George Washington once wrote “Liberty, when it begins to take root, is a plant of rapid growth.”
The man who would become the nation’s first president had no idea how true those words would be in the country he helped create. He saw the beginnings of freedom taking root in the soldiers he commanded and the government he helped found, but he wouldn’t live to see the influence that the experiment in liberty would have on the world.
It’s no surprise that the first four presidents – Washington, John Adams, Thomas Jefferson, and James Madison, all played significant roles in building the United States. They declared independence, lead a revolution, created a government, and instilled in the American people that we have a right to be free.
These men strongly believed in the principles of life, property, inherent liberty, and self-governance. Adams said once, “Liberty must at all hazards be supported. We have a right to it, derived from our Maker.” He, like his compatriots, believed that supporting liberty meant establishing a limited government to preserve the rights that are inherently ours.
The Founders were wary of a government that would stifle freedom the way the British had done. Jefferson wrote in a letter to Madison that “I own I am not a friend to a very energetic government. It is always oppressive.”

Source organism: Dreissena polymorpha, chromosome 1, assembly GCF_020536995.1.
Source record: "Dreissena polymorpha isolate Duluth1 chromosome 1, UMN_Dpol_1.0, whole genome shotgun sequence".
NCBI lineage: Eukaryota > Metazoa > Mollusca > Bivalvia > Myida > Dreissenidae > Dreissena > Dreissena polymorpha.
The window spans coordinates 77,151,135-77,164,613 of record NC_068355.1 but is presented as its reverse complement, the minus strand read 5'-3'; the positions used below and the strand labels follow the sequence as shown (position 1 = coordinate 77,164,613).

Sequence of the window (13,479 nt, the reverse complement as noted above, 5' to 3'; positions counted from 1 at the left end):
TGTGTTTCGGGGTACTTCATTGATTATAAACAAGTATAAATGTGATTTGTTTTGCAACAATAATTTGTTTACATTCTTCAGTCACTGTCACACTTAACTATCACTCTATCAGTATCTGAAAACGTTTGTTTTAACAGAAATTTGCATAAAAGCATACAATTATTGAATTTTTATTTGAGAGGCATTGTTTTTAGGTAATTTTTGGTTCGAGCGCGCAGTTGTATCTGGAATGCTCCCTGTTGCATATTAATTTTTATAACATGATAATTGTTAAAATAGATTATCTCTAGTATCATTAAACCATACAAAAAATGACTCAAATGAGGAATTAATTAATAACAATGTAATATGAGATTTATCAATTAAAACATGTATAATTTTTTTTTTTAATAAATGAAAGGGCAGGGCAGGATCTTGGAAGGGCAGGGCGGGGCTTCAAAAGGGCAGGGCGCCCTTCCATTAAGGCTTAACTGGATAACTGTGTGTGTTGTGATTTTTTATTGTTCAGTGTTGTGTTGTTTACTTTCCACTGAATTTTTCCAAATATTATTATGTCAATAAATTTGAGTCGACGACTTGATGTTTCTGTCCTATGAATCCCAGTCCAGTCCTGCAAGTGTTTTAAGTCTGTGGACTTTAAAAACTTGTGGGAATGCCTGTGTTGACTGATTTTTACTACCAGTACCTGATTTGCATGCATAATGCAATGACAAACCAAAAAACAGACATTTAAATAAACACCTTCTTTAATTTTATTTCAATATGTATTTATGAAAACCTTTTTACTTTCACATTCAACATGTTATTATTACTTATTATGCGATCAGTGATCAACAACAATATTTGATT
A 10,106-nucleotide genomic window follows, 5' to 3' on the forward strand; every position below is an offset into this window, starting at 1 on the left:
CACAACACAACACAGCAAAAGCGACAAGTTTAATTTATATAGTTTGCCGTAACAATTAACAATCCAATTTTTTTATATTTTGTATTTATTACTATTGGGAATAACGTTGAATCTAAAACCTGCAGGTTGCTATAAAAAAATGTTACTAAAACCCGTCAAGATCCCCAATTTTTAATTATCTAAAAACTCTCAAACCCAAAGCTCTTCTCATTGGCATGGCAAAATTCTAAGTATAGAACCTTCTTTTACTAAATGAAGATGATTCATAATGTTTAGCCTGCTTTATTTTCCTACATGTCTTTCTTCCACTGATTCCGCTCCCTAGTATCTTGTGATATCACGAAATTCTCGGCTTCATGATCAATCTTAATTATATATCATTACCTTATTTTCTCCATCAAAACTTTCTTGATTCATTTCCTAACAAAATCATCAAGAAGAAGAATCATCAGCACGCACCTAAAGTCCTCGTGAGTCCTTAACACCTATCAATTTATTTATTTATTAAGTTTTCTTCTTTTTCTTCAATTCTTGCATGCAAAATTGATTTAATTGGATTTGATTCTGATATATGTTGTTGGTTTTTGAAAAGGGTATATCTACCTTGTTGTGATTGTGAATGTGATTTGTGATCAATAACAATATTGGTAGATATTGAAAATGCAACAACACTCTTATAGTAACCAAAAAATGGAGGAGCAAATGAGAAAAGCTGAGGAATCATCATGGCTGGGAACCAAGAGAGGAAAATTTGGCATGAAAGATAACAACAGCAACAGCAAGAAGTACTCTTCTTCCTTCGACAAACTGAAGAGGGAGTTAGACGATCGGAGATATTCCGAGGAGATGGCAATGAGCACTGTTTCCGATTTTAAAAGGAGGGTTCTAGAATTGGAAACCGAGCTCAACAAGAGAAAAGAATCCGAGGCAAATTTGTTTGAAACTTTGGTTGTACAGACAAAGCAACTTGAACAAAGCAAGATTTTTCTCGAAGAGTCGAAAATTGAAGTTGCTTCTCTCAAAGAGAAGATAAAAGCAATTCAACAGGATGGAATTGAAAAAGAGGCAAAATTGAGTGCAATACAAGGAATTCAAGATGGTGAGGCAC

The power to govern should then be given to the people. Jefferson said in another letter, “I have no fear that the result of our experiment will be that men may be trusted to govern themselves without a master.”
Because of the bravery, wisdom, and foresight of these founding presidents, liberty has continued to grow and thrive. Forty presidents have followed in the footsteps of these revolutionaries to continue the experiment in self-government. This Presidents Day, we reflect on the men who rose to the highest office in the land, especially those who set the precedent of defending liberty at all costs.